I know a Montanan woman named Barbara who got fed up with the number of drunk driving accidents in her community. One Saturday she decided she was going to do something about it. She thrust down the local paper with the dismal drunk driving statistics, galloped to the bar a block from her home and cornered the bartender. She said, “For the love of God, when you see someone has had too much to drink, take away their keys and send them to my basement. The door is unlocked. They can sleep there.”

Now, on weekends, when there’s ample bar traffic, there is a sign on Barbara’s unlocked basement door: “Leave your shoes outside.” On any given weekend night there’s a handful of inebriated people passed out on her basement carpet or on the couch covered with a blanket. Because of Barbara and the cooperation of the local bar, intoxicated people aren’t stepping into their pickups and putting everyone at risk. They have a refuge now.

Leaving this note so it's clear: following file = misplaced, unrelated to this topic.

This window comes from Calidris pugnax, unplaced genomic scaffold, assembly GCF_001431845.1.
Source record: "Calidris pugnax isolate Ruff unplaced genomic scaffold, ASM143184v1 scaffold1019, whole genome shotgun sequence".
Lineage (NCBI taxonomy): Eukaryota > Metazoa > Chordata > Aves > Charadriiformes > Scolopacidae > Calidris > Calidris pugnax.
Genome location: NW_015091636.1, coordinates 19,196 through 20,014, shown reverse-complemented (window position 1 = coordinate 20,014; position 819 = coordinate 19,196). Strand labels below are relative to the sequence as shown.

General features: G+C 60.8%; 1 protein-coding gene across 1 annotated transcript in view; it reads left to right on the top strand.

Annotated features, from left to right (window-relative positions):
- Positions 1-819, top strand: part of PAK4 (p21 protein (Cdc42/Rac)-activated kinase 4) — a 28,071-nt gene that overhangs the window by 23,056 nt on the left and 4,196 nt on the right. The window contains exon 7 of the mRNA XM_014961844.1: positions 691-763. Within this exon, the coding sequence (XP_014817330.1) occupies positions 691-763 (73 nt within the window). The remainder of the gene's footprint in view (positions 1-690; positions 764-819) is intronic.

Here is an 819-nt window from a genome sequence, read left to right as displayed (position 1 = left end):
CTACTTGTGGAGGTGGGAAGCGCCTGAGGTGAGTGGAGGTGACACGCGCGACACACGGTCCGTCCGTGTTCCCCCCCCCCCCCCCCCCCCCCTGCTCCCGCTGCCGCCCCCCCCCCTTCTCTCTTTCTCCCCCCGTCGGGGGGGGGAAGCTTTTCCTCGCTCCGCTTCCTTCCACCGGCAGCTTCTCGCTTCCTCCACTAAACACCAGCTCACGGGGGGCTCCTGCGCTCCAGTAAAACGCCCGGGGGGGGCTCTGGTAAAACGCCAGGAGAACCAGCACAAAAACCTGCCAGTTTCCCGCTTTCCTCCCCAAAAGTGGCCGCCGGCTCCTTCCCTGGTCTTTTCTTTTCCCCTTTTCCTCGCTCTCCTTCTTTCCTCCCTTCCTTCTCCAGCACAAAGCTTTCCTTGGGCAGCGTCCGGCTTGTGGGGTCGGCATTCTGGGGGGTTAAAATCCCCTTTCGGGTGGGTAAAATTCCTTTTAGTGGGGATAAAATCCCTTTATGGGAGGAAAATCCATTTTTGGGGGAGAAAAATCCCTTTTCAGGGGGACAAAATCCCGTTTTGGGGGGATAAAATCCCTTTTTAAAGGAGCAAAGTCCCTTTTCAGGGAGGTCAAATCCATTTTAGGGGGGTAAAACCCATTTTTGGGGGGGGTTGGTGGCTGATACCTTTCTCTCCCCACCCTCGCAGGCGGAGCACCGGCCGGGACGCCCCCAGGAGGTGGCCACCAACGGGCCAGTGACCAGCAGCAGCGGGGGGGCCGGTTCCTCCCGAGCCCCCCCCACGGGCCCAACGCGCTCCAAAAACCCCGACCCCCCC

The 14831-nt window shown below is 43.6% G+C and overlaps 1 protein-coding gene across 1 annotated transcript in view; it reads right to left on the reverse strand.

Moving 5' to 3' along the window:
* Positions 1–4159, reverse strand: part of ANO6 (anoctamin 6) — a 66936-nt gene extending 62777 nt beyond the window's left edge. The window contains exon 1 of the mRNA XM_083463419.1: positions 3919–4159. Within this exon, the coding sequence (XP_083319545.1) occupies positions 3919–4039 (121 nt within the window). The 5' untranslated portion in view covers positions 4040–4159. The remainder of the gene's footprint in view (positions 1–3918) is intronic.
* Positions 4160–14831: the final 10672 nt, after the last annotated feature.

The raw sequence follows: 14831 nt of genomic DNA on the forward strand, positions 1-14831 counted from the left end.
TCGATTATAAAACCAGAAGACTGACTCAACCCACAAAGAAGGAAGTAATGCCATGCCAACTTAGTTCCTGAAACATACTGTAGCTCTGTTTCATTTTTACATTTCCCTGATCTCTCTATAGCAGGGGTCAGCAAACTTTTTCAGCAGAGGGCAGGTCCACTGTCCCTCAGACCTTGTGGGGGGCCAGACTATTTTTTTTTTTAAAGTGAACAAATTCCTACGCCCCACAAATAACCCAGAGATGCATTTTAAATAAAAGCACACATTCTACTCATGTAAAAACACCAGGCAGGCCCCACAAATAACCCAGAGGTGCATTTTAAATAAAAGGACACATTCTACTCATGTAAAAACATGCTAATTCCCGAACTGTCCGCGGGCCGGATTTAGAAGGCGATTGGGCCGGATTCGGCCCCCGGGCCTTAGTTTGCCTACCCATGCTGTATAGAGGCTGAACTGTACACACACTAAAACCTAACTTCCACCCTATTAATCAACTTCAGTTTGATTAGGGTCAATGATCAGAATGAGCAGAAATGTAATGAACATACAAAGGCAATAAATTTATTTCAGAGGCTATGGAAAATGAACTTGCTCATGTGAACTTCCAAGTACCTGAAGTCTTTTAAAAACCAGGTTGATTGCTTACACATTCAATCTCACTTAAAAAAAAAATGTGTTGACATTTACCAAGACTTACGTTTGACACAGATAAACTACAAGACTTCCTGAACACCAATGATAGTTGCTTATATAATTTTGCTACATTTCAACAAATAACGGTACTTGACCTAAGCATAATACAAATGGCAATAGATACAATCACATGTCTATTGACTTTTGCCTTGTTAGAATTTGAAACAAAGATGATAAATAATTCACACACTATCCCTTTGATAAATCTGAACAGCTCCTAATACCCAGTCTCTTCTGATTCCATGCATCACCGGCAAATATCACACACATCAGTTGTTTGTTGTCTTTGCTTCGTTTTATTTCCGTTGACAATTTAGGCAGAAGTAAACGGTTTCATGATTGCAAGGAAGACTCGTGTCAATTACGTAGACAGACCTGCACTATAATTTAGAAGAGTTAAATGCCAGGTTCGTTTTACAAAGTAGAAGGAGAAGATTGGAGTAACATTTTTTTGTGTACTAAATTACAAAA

Those who stand among the widows, orphaned, poor, elderly, and sloshed, stand with Jesus. Those who don’t aren’t of his kind. They don’t bear his mark. In Jesus’ day, the Pharisees worried about fine-tuned personal morality and the best seats in the house. Jesus rejected appearances and legalism about letters of the Bible while neglecting compassion for the “least of these.” Like the Hebrew prophets before him, Jesus admonished leaders for neglecting poverty stricken widows, refugees, orphans, and homeless. Jesus told his followers, “Just as you did it to one of the least of these who are members of my family, you did it to me” (Matthew 25:40).